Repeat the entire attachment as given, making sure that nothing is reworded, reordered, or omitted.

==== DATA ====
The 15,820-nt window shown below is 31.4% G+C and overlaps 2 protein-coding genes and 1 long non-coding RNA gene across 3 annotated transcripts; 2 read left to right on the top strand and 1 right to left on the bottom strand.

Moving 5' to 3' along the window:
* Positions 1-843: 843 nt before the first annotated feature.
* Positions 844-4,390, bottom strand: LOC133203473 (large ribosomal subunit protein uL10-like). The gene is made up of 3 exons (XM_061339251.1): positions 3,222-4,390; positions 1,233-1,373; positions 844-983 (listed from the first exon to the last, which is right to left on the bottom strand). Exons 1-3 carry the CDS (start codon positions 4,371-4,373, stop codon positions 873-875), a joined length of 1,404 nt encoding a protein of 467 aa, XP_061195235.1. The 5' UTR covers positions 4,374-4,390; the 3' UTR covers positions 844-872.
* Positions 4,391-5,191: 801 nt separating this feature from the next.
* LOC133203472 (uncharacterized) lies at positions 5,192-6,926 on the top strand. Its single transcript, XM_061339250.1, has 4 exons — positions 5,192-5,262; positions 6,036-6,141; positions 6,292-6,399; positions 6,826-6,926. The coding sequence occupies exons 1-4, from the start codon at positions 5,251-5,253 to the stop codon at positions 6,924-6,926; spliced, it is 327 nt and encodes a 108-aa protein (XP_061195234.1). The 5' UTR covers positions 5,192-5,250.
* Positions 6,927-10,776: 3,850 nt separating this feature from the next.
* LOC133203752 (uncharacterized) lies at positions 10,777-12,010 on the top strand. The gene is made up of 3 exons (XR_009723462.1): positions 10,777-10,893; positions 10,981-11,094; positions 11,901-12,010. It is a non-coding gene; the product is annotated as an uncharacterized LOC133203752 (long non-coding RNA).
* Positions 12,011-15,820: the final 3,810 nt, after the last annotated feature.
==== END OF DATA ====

The 15,820-nt window shown below is 31.4% G+C and overlaps 2 protein-coding genes and 1 long non-coding RNA gene across 3 annotated transcripts; 2 read left to right on the top strand and 1 right to left on the bottom strand.

Moving 5' to 3' along the window:
* Positions 1-843: 843 nt before the first annotated feature.
* Positions 844-4,390, bottom strand: LOC133203473 (large ribosomal subunit protein uL10-like). The gene is made up of 3 exons (XM_061339251.1): positions 3,222-4,390; positions 1,233-1,373; positions 844-983 (listed from the first exon to the last, which is right to left on the bottom strand). Exons 1-3 carry the CDS (start codon positions 4,371-4,373, stop codon positions 873-875), a joined length of 1,404 nt encoding a protein of 467 aa, XP_061195235.1. The 5' UTR covers positions 4,374-4,390; the 3' UTR covers positions 844-872.
* Positions 4,391-5,191: 801 nt separating this feature from the next.
* LOC133203472 (uncharacterized) lies at positions 5,192-6,926 on the top strand. Its single transcript, XM_061339250.1, has 4 exons — positions 5,192-5,262; positions 6,036-6,141; positions 6,292-6,399; positions 6,826-6,926. The coding sequence occupies exons 1-4, from the start codon at positions 5,251-5,253 to the stop codon at positions 6,924-6,926; spliced, it is 327 nt and encodes a 108-aa protein (XP_061195234.1). The 5' UTR covers positions 5,192-5,250.
* Positions 6,927-10,776: 3,850 nt separating this feature from the next.
* LOC133203752 (uncharacterized) lies at positions 10,777-12,010 on the top strand. The gene is made up of 3 exons (XR_009723462.1): positions 10,777-10,893; positions 10,981-11,094; positions 11,901-12,010. It is a non-coding gene; the product is annotated as an uncharacterized LOC133203752 (long non-coding RNA).
* Positions 12,011-15,820: the final 3,810 nt, after the last annotated feature.